If the count of relative strengths (bullet points above) is taken as a measure, the A6300 is the clear winner of the contest (15 : 9 points). However, the pertinence of the various camera strengths will differ across photographers, so that you might want to weigh individual camera traits according to their importance for your own imaging needs before making a camera decision. A professional wedding photographer will view the differences between cameras in a way that diverges from the perspective of a travel photog, and a person interested in cityscapes has distinct needs from a macro shooter. Hence, the decision which camera is best and worth buying is often a very personal one.
How about other alternatives? Do the specifications of the Olympus E-M1 and the Sony A6300 place the cameras among the top in their class? Find out in the latest Best Mirrorless Interchangeable Lens Camera listing whether the two cameras rank among the cream of the crop.
In any case, while the specs-based evaluation of cameras can be instructive in revealing their potential as photographic tools, it remains partial and cannot reveal, for example, the shooting experience and imaging performance when actually working with the E-M1 or the A6300. At times, user reviews, such as those published at amazon, address these issues in a useful manner, but such feedback is on many occasions incomplete, inconsistent, and unreliable.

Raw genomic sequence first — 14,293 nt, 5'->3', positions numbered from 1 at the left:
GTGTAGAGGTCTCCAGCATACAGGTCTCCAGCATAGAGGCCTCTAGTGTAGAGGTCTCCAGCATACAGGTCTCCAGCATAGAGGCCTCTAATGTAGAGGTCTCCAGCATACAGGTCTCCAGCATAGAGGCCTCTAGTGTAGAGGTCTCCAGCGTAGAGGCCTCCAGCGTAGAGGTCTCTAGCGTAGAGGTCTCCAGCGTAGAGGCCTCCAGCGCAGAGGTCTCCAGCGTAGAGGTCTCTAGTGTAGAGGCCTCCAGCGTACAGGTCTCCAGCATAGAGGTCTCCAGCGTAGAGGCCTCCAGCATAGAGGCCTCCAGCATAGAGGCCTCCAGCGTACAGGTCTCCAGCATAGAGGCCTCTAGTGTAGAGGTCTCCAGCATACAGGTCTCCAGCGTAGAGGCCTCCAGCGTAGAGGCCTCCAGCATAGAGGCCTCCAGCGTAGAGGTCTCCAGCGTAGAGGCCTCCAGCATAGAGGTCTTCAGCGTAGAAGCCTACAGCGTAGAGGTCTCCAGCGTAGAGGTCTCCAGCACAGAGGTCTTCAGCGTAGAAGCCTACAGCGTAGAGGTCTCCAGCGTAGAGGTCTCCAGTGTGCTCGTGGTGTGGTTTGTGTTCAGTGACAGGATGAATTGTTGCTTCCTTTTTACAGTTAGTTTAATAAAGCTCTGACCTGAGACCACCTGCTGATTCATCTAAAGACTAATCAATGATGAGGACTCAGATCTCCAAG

This is where reviews by experts come in. The adjacent summary-table relays the overall verdicts of several of the most popular camera review sites (amateurphotographer [AP], cameralabs [CL], dpreview [DPR], ephotozine [EPZ], photographyblog [PB]). As can be seen, the professional reviewers agree in many cases on the quality of different cameras, but sometimes their assessments diverge, reinforcing the earlier point that a camera decision is often a very personal choice.
|1.||Olympus E-M1||5/5||+ +||84/100||4.5/5||4.5/5||Sep 2013||1,399|
|2.||Sony A6300||4.5/5||+||85/100||5/5||5/5||Feb 2016||999|
|3.||Nikon D5500||5/5||+||79/100||4.5/5||4.5/5||Jan 2015||899|
|4.||Nikon D7200||4/5||+ +||84/100||4.5/5||4.5/5||Mar 2015||1,199|
|5.||Olympus E-M1 II||5/5||+ +||85/100||4.5/5||4.5/5||Sep 2016||1,999|
|6.||Olympus PEN-F||..||..||82/100||4.5/5||5/5||Jan 2016||1,199|
|7.||Olympus E-M5 II||5/5||+ +||81/100||5/5||5/5||Feb 2015||1,099|
|8.||Olympus E-PL7||4/5||+||..||5/5||4/5||Aug 2014||599|
|9.||Olympus E-P5||5/5||+ +||78/100||4.5/5||5/5||May 2013||999|
|10.||Olympus E-M5||4/5||+ +||80/100||4.5/5||5/5||Feb 2012||1,299|
|11.||Olympus E-PL5||3/5||+ +||..||4.5/5||4.5/5||Sep 2012||599|
|12.||Olympus E-PM2||3/5||..||77/100||5/5||4.5/5||Sep 2012||499|
|13.||Panasonic GH4||5/5||+ +||85/100||5/5||5/5||Feb 2014||1,499|
|14.||Panasonic GH3||5/5||+ +||79/100||4.5/5||4.5/5||Sep 2012||1,299|
|15.||Sony A6500||5/5||+ +||85/100||4.5/5||4.5/5||Oct 2016||1,399|
|16.||Sony A6000||5/5||+||80/100||4.5/5||5/5||Feb 2014||599|
|17.||Sony A3000||3/5||+||..||4/5||4/5||Aug 2013||329|
|Notes: (+ +) highly recommended; (+) recommended; (o) reviewed; (..) not available.|